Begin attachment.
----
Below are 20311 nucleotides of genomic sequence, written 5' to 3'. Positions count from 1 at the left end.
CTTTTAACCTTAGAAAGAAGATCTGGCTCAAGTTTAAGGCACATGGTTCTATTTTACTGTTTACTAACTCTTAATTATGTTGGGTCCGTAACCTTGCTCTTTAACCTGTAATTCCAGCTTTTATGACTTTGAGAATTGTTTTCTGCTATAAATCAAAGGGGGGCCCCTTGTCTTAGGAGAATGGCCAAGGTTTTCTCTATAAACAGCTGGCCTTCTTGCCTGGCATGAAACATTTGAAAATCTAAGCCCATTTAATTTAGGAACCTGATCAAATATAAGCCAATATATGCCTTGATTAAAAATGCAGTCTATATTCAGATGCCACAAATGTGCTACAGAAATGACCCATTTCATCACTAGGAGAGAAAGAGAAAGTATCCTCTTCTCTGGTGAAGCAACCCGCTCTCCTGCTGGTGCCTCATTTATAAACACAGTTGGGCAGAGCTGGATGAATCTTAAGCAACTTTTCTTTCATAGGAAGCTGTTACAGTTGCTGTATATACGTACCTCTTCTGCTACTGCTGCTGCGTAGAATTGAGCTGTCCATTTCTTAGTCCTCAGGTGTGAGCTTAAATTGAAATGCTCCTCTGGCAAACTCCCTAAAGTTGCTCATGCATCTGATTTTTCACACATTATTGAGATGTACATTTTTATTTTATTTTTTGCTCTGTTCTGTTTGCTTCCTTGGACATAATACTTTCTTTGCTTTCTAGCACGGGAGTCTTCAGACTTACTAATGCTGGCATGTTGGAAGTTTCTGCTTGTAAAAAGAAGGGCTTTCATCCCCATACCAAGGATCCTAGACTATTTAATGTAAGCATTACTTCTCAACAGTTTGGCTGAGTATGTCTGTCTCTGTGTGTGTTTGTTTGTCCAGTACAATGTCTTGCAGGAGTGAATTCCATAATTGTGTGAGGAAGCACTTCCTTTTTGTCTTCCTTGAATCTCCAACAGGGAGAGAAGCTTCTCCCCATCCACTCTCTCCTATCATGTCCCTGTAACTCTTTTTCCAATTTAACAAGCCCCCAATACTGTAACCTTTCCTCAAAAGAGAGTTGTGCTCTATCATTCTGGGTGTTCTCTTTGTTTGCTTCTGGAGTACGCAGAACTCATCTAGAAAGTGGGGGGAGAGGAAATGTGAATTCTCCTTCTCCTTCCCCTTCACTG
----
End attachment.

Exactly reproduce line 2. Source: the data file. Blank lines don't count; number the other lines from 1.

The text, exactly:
CTTTTAACCTTAGAAAGAAGATCTGGCTCAAGTTTAAGGCACATGGTTCTATTTTACTGTTTACTAACTCTTAATTATGTTGGGTCCGTAACCTTGCTCTTTAACCTGTAATTCCAGCTTTTATGACTTTGAGAATTGTTTTCTGCTATAAATCAAAGGGGGGCCCCTTGTCTTAGGAGAATGGCCAAGGTTTTCTCTATAAACAGCTGGCCTTCTTGCCTGGCATGAAACATTTGAAAATCTAAGCCCATTTAATTTAGGAACCTGATCAAATATAAGCCAATATATGCCTTGATTAAAAATGCAGTCTATATTCAGATGCCACAAATGTGCTACAGAAATGACCCATTTCATCACTAGGAGAGAAAGAGAAAGTATCCTCTTCTCTGGTGAAGCAACCCGCTCTCCTGCTGGTGCCTCATTTATAAACACAGTTGGGCAGAGCTGGATGAATCTTAAGCAACTTTTCTTTCATAGGAAGCTGTTACAGTTGCTGTATATACGTACCTCTTCTGCTACTGCTGCTGCGTAGAATTGAGCTGTCCATTTCTTAGTCCTCAGGTGTGAGCTTAAATTGAAATGCTCCTCTGGCAAACTCCCTAAAGTTGCTCATGCATCTGATTTTTCACACATTATTGAGATGTACATTTTTATTTTATTTTTTGCTCTGTTCTGTTTGCTTCCTTGGACATAATACTTTCTTTGCTTTCTAGCACGGGAGTCTTCAGACTTACTAATGCTGGCATGTTGGAAGTTTCTGCTTGTAAAAAGAAGGGCTTTCATCCCCATACCAAGGATCCTAGACTATTTAATGTAAGCATTACTTCTCAACAGTTTGGCTGAGTATGTCTGTCTCTGTGTGTGTTTGTTTGTCCAGTACAATGTCTTGCAGGAGTGAATTCCATAATTGTGTGAGGAAGCACTTCCTTTTTGTCTTCCTTGAATCTCCAACAGGGAGAGAAGCTTCTCCCCATCCACTCTCTCCTATCATGTCCCTGTAACTCTTTTTCCAATTTAACAAGCCCCCAATACTGTAACCTTTCCTCAAAAGAGAGTTGTGCTCTATCATTCTGGGTGTTCTCTTTGTTTGCTTCTGGAGTACGCAGAACTCATCTAGAAAGTGGGGGGAGAGGAAATGTGAATTCTCCTTCTCCTTCCCCTTCACTG